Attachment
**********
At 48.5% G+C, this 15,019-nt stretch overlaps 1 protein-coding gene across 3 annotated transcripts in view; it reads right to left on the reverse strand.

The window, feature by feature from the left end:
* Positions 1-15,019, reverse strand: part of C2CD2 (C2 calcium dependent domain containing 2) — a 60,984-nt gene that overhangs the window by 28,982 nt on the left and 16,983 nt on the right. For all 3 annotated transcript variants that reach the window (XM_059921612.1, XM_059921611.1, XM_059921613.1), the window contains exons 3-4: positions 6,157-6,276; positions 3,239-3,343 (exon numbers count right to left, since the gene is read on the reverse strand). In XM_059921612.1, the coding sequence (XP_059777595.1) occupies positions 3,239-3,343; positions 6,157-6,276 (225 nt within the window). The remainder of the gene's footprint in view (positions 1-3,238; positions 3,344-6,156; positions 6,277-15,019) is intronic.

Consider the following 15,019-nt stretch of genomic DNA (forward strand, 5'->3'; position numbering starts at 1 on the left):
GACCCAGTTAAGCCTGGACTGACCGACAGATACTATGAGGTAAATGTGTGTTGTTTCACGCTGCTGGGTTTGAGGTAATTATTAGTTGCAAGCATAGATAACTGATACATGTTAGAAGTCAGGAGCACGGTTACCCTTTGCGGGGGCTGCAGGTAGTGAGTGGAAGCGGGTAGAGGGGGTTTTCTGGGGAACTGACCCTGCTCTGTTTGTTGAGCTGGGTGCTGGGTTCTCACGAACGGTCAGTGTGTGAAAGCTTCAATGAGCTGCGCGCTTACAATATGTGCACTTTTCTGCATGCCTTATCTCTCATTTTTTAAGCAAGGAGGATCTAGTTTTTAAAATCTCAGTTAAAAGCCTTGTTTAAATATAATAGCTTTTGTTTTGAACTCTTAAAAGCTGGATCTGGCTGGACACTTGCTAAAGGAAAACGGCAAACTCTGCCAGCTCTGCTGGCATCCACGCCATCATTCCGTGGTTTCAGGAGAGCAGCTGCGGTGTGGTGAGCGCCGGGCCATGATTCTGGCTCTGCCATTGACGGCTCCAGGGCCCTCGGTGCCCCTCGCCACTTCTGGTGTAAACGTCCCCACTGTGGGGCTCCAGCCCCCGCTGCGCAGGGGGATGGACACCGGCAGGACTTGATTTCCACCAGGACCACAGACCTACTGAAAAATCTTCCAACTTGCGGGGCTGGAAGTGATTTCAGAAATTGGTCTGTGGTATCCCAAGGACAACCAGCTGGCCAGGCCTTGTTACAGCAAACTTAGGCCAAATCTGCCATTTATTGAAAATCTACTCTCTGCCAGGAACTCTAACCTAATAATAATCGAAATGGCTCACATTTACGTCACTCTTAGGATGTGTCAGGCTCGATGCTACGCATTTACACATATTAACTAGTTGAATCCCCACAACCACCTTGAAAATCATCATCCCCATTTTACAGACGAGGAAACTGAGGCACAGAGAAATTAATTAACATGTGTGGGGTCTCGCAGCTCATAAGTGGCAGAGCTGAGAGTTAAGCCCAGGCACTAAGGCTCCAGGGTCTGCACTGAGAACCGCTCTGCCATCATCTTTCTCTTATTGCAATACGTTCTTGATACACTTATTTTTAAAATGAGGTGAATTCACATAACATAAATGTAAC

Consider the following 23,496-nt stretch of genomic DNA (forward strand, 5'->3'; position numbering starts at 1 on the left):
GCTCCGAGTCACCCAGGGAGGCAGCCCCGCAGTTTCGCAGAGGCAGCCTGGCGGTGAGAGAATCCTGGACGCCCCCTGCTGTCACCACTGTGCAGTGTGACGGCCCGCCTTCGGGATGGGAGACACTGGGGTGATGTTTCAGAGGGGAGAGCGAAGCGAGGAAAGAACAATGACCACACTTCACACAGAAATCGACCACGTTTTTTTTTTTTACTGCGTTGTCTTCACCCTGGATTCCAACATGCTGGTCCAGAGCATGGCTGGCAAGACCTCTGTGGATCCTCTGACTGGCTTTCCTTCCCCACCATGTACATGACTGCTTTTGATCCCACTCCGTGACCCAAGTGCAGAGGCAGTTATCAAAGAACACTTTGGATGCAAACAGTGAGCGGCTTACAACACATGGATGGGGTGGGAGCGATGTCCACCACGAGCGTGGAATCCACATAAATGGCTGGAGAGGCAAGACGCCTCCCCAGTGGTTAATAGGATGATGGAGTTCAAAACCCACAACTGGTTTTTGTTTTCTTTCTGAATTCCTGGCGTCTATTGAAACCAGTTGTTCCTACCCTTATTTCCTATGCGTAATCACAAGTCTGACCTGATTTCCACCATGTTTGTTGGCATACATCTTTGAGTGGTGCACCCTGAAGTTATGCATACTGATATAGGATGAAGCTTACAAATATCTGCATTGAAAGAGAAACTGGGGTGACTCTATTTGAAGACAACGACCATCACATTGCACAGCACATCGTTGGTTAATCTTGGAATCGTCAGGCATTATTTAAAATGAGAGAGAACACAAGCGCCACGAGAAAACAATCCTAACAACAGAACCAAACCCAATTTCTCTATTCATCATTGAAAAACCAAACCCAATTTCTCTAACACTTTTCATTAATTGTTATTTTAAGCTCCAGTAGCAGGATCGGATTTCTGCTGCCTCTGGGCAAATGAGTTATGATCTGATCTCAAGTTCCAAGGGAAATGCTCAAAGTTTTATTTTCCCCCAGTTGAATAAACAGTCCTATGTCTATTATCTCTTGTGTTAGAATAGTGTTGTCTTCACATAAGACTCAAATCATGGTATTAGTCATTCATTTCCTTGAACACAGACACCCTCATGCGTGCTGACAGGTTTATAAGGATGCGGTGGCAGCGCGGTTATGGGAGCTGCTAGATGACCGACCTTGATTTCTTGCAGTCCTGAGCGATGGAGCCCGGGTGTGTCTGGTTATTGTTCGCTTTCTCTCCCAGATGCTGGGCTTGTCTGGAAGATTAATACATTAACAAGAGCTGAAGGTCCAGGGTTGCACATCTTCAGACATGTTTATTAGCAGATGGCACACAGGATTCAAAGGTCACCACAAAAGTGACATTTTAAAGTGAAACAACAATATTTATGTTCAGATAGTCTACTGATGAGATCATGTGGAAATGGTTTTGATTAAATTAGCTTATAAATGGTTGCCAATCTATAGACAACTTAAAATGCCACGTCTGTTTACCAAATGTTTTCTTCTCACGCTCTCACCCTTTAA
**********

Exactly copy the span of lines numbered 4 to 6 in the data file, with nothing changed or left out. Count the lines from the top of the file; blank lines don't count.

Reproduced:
Consider the following 15,019-nt stretch of genomic DNA (forward strand, 5'->3'; position numbering starts at 1 on the left):
GACCCAGTTAAGCCTGGACTGACCGACAGATACTATGAGGTAAATGTGTGTTGTTTCACGCTGCTGGGTTTGAGGTAATTATTAGTTGCAAGCATAGATAACTGATACATGTTAGAAGTCAGGAGCACGGTTACCCTTTGCGGGGGCTGCAGGTAGTGAGTGGAAGCGGGTAGAGGGGGTTTTCTGGGGAACTGACCCTGCTCTGTTTGTTGAGCTGGGTGCTGGGTTCTCACGAACGGTCAGTGTGTGAAAGCTTCAATGAGCTGCGCGCTTACAATATGTGCACTTTTCTGCATGCCTTATCTCTCATTTTTTAAGCAAGGAGGATCTAGTTTTTAAAATCTCAGTTAAAAGCCTTGTTTAAATATAATAGCTTTTGTTTTGAACTCTTAAAAGCTGGATCTGGCTGGACACTTGCTAAAGGAAAACGGCAAACTCTGCCAGCTCTGCTGGCATCCACGCCATCATTCCGTGGTTTCAGGAGAGCAGCTGCGGTGTGGTGAGCGCCGGGCCATGATTCTGGCTCTGCCATTGACGGCTCCAGGGCCCTCGGTGCCCCTCGCCACTTCTGGTGTAAACGTCCCCACTGTGGGGCTCCAGCCCCCGCTGCGCAGGGGGATGGACACCGGCAGGACTTGATTTCCACCAGGACCACAGACCTACTGAAAAATCTTCCAACTTGCGGGGCTGGAAGTGATTTCAGAAATTGGTCTGTGGTATCCCAAGGACAACCAGCTGGCCAGGCCTTGTTACAGCAAACTTAGGCCAAATCTGCCATTTATTGAAAATCTACTCTCTGCCAGGAACTCTAACCTAATAATAATCGAAATGGCTCACATTTACGTCACTCTTAGGATGTGTCAGGCTCGATGCTACGCATTTACACATATTAACTAGTTGAATCCCCACAACCACCTTGAAAATCATCATCCCCATTTTACAGACGAGGAAACTGAGGCACAGAGAAATTAATTAACATGTGTGGGGTCTCGCAGCTCATAAGTGGCAGAGCTGAGAGTTAAGCCCAGGCACTAAGGCTCCAGGGTCTGCACTGAGAACCGCTCTGCCATCATCTTTCTCTTATTGCAATACGTTCTTGATACACTTATTTTTAAAATGAGGTGAATTCACATAACATAAATGTAAC

Consider the following 23,496-nt stretch of genomic DNA (forward strand, 5'->3'; position numbering starts at 1 on the left):